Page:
“I hope this will give people a chance to remember who my mother was,” he said.

During a May 17 visit to the Reed City Area District Library at 5 p.m., Bazzett will share some excerpts from “Daisy: Pieces of a Life,” followed by a Q and A. All of Bazzett’s books, including including “Daisy,” are available now on Amazon and on the Bazzett website and publisher Rathole Books.

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Legendary lawyer, LGBTQ+ activist and author Urvashi Vaid has died https://fcacleveland.org/legendary-lawyer-lgbtq-activist-and-author-urvashi-vaid-has-died/ Sat, 14 May 2022 22:13:08 +0000 https://fcacleveland.org/legendary-lawyer-lgbtq-activist-and-author-urvashi-vaid-has-died/ LOS ANGELES – The publisher, editor and staff of the Los Angeles Blade congratulates our sports editor and contributing writer Dawn Ennis on being awarded the 33rd Annual GLAAD Media Award 2022 in the category of “Outstanding Online Journalism Article: “”No Time for Intolerance: ‘Dr. Rachel Levine Has a Job to Do,’ written for Forbes […]]]>

LOS ANGELES – The publisher, editor and staff of the Los Angeles Blade congratulates our sports editor and contributing writer Dawn Ennis on being awarded the 33rd Annual GLAAD Media Award 2022 in the category of “Outstanding Online Journalism Article: “”No Time for Intolerance: ‘Dr. Rachel Levine Has a Job to Do,’ written for Forbes Magazine Online.

Ennis, who works as a sportswriter for LA Blade, is an award-winning reporter for Forbes.com, The Daily Beast, Out Magazine, Senior Executive, CTVoice Magazine, Xtra Magazine and StarTrek.com.

She is also an on-air correspondent for “CTVoice Out Loud” on WTNH-TV and hosts the talk show “RiseUP With Dawn Ennis.” In 2013, she was the first trans journalist in the United States to appear on the network’s television news while working for ABC News.

Ennis, who lives in West Hartford, Connecticut, is a mother of three and an adjunct professor at the University of Hartford, where she teaches journalism, advertising, public relations, podcasting and media literacy for the School of Communication at UH College of Arts and Sciences. .

In addition to Ennis, the Los Angeles Blade congratulates all of the winners:

PRIZE BENEFICIARIES

At the New York ceremony, GLAAD announced the award winners for the following categories live on stage:

  • Laid received the award for Outstanding Drama Series [presented by Laverne Cox]
  • “HIV/AIDS: 40 Years Later” TODAY (NBC) received the award for Outstanding Television Journalism Segment [presented by Amber Tamblyn and Nyle DiMarco]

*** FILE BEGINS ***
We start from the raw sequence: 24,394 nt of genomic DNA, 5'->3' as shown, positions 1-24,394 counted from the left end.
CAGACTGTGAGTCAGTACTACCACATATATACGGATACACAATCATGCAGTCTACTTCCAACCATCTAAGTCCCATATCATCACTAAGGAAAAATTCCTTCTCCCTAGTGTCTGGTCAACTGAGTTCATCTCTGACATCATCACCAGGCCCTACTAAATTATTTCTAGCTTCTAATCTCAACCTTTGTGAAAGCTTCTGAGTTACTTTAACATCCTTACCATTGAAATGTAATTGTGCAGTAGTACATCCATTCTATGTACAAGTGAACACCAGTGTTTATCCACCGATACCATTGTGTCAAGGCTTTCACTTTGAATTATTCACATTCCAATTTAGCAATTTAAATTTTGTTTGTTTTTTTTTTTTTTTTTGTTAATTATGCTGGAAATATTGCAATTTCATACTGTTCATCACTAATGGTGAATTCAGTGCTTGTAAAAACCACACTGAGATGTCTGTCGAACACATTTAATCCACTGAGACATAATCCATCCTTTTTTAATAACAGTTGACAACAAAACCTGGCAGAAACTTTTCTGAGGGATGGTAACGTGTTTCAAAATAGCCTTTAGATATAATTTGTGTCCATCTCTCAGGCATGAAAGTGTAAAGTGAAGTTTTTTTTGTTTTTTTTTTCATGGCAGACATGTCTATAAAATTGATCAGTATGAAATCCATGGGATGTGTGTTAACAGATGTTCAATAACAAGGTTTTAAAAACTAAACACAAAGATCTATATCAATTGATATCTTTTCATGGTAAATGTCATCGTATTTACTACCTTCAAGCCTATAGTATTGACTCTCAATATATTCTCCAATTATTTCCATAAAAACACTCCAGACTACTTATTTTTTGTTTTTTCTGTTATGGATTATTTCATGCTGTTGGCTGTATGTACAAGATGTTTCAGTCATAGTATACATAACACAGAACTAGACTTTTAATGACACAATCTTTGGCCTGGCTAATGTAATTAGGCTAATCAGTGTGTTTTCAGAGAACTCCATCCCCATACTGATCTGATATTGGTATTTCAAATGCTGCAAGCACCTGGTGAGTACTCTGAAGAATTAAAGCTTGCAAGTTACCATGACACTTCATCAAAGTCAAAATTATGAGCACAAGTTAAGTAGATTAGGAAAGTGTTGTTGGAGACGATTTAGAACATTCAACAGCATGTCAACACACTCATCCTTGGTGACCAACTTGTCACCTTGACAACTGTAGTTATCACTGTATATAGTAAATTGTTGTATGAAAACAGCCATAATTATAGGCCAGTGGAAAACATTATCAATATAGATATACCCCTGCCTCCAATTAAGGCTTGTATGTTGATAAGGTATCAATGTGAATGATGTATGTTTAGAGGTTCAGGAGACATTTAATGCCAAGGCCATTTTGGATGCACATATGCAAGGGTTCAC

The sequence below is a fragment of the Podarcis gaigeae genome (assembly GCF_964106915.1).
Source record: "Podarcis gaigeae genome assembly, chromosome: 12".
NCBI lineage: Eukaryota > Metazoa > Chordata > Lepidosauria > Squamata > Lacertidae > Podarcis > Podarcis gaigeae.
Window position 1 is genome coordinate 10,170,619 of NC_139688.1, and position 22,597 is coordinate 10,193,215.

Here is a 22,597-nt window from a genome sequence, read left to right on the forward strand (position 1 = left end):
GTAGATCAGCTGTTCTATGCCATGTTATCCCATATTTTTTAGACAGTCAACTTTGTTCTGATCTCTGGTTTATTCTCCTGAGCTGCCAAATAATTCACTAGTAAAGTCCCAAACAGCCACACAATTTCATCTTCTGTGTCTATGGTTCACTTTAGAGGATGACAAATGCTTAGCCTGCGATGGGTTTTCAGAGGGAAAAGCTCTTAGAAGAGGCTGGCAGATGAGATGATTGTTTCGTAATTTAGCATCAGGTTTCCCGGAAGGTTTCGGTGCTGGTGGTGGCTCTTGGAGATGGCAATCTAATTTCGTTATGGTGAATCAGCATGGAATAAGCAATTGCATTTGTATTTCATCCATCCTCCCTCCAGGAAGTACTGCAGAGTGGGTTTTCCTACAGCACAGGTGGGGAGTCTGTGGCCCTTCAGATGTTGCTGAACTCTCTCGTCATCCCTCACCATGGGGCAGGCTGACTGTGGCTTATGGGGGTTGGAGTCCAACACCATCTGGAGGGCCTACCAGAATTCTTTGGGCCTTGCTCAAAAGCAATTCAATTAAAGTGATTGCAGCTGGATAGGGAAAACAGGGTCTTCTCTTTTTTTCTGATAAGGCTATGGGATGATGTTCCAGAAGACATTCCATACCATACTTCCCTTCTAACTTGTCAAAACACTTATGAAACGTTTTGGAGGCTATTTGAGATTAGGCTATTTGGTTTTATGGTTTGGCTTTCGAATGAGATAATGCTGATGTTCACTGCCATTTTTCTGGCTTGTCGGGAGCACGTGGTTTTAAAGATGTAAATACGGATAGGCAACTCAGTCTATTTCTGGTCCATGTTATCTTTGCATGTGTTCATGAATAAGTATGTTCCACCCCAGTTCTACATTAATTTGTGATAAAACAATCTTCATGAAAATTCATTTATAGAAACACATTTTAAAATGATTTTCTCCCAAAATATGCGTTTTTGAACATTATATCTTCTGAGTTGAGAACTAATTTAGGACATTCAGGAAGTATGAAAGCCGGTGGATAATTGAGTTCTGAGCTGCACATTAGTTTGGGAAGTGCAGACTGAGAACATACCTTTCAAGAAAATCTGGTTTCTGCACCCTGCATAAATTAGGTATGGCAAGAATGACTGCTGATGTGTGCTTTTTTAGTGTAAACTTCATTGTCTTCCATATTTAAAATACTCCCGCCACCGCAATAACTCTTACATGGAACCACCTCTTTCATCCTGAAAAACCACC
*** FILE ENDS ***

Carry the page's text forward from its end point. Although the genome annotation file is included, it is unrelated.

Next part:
• Power Rangers received the award for Outstanding programming for children and family [presented by Cynthia Nixon]
  • sesame street received the award for Outstanding Children’s Programming [presented by Cynthia Nixon]

Other winners announced in New York:

Outstanding Broadway Production: (TIE) Company and Thoughts of a colored man

Outstanding Music Artist: Lil Nas X

Outstanding Breakthrough Musical Artist: Lily Rose, Louder Than Me (Big Loud Records/Back Blocks Music/Republic Records)

Outstanding Variety or Talk Show Episode: “Elliot Page” The Oprah Conversation (AppleTV+)

Outstanding Television Journalism Segment: “HIV/AIDS: 40 years later” TODAY (NBC)

Outstanding TV Journalism – long version: “White House Pride” (MSNBC)

Outstanding Print Item: “Legislators Can’t Cite Local Examples of Trans Girls in Sport” by David Crary and Lindsay Whitehurst (The Associated Press)

Outstanding Online Journalism Article: “‘No Time for Intolerance:’ Dr. Rachel Levine Has a Job to Do” by Dawn Ennis (Forbes.com)

Outstanding Online Journalism – Video or Multimedia: “Transnational” [series] by Eva Reign, Alyza Enriquez, Freddy McConnell, Vivek Kemp, Courtney Brooks, Sarah Burke, Hendrik Hinzel, Alyza Enriquez, Dan Ming, Trey Strange and Daisy Wardell (VICE News)

Outstanding Blog: Pittsburgh Lesbian Pen pals

Outstanding article on online journalism in Spanish: (TIE) “Claudia: La Enfermera Trans que Lucha Contra el Covid en Ciudad Juárez” by Louisa Reynolds (Nexos.com) and “Somos Invisibles”: La Discriminación y los Riesgos se Multiplican para los Indígenas LGBTQ+” by Albinson Linares (Telemundo.com)

Outstanding Spanish-Language Online Journalism – Video or Multimedia: “Expulsados ​​México: Cómo la Comunidad Transgénero se Unió para Ayudar a los Migrantes” by Patricia Clarembaux, Anna Clare Spelman, and Celemente Sánchez (Univision Noticias)

Below is a complete list of all categories and winners from the 33rd Annual GLAAD Media Awards in New York and Los Angeles.

Best New TV Series: hacks (HBO Max)